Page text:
This is the first installment of Words That Sold Out, what may or may not eventually become a series of grammar Nazi-like outbursts against words whose meaning is often misunderstood.
1: a pretense of ignorance and of willingness to learn from another assumed in order to make the other’s false conceptions conspicuous by adroit questioning —called also Socratic irony
2a: the use of words to express something other than and especially the opposite of the literal meaning
2b: a usually humorous or sardonic literary style of form characterized by irony
2c: an ironic expression or utterance
3a (1): incongruity between the actual result of a sequence of events and the normal or expected result (2): an event or result marked by such incongruity
3b: incongruity between a situation developed in a drama and the accompanying words or actions that is understood by the audience but not by the characters in the play —called also dramatic irony, tragic irony
Thank you, Webster’s.
Irony comes from the Greek Eiron. The Eiron was a comedic character, not a specific one, but an archetype, like “the straight man” or “the idiot.” The difference was that the Eiron only pretended to be an idiot, taking his cue from the Socratic Method. If you’ve read Plato, you know that the old man used to love to pretend to take the other person’s side of the argument in order to switch it around and prove it was bullshit. (Although Socrates himself rarely used the word “bullshit,” unless he was arrested and forced to drink poison.)
The Eiron, then, was a kind of character that emerged from that type of discourse, the character who was actually brilliant, but pretending to be stupid. He always won the argument against the other guy, the blustery asshole known as the Alazon. Think of the Eiron as the verbal Greek equivalent of the Road Runner or Bugs Bunny; he seemed to be at a big disadvantage, but reality was actually on his side.
Eventually, the term ironic came into standard English usage, referring to a truth that one set of people (the audience, in this case) knew, and that another set of people (the characters) did not. This brought forth the concept of dramatic irony. When Luke Skywalker goes to kill Darth Vader because he thinks Vader killed his father, only to find out that Vader is his father, that, my friends, is dramatic irony.
Unfortunately, over the years, the meaning’s been watered down and altered due to misuse. These days, people use ironic simply to mean that things turned out differently than they wanted. This misses the whole cosmic joke of irony: it’s totally meta. When it happens to you, the universe is the audience that knows the real truth. It’s fate, being creative with you. And despite popular opinion, the end result doesn’t have to be bad for you, just cosmically funny. It has a plot. If your boss catches you walking into a bar when you already called in sick, that’s just coincidence. If you also catch him there with his gay lover and not his wife, and so he gives you the week off, that’s irony. (And a sitcom episode. But I digress.)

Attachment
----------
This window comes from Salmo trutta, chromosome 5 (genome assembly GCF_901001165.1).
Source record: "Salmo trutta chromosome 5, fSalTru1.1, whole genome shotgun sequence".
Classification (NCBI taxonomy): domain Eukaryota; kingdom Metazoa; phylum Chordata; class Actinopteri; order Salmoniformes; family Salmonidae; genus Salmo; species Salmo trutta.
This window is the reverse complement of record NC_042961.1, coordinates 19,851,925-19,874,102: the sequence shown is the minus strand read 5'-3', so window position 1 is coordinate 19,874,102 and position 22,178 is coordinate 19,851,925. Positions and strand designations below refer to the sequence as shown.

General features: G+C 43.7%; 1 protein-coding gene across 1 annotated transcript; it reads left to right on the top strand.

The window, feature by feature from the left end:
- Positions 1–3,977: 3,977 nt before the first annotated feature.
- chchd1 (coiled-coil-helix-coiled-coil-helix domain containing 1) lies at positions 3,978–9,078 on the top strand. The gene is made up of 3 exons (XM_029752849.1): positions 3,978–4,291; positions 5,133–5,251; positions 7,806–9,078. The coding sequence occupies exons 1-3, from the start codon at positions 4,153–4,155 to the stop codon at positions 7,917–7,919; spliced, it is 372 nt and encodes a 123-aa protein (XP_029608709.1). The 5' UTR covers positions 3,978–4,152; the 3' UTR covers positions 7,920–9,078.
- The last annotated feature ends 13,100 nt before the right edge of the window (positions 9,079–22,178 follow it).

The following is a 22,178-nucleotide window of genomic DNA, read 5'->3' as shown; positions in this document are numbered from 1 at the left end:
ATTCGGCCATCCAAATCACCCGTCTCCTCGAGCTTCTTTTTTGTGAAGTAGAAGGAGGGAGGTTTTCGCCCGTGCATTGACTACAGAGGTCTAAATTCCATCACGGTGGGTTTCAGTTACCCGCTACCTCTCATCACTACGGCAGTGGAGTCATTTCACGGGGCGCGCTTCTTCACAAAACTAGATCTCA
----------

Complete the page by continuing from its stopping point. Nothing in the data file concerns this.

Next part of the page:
Verbal irony has also gotten its meaning soiled in the past few years, as well, since so many people now confuse it with sarcasm. Merely saying the opposite of what you really feel is not irony unless someone doesn’t know you don’t mean it. If someone says “Your wife is hot,” and everyone, including you, knows he’s being a dick, that’s sarcasm. If he says that sarcastically, and then later on you find out he’s been fucking your wife, who he apparently actually found hot, welcome to Ironyland, population: you.
Irony is about a perceived truth that reveals itself to be diametrically opposite from the real truth, or true in a different way.
Unfortunately, Alanis Morissette’s 1995 smash “Ironic” further muddied the waters, because it’s supposed to be about irony, and yet almost none of the scenarios she presents are ironic. Here’s a handy deconstruction of the lyrics:
An old man turned ninety-eight
He won the lottery and died the next day
(Level of irony: low. He was 98. That’s just the law of averages kicking in. Unless the old man had sold his heart meds on the street for lottery tickets. That would be irony.)
It’s a black fly in your Chardonnay
(Level of irony: none. Unless you became rich through providing pest control services.)
It’s a death row pardon two minutes too late
(Level of irony: none. Every death row prisoner waits for a pardon. This is just bad timing. Unless you had killed your victim with a clock. That would be ironic.)
It’s like rain on your wedding day
(Level of irony: none. Unless you’re Axl Rose.)
It’s a free ride when you’ve already paid
It’s the good advice that you just didn’t take
(Possible irony here, but more details are needed.)
Mr. Play It Safe was afraid to fly
He packed his suitcase and kissed his kids goodbye
He waited his whole damn life to catch that flight
And as the plane crashed down he thought
Well, isn’t this nice…
(Level of irony: medium. Would have been better if Mr. Play It Safe was an airline safety spokesman or some such instead of just afraid to fly. This way, it just looks like he had a point.)
A traffic jam when you’re already late
(Level of irony: none. Unless you’re that guy who was supposed to bring the
pardon for the Clock Killer.)
A no-smoking sign on your cigarette break
(No irony whatsoever. The hell are you doing taking a cigarette break in a no-smoking area?)
It’s like ten thousand spoons when all you need is a knife
(Level of irony: none. Nice surrealism, though. I’m picturing some Dali-esque spoon painting.)
It’s meeting the man of my dreams
And then meeting his beautiful wife
(Level of irony: none. Sometimes you meet people, and they’re already married. It happens. Unless the beautiful wife was the ugly girl you used to throw erasers at in school, and then we just have a Jennifer Aniston movie. And no one wants that.)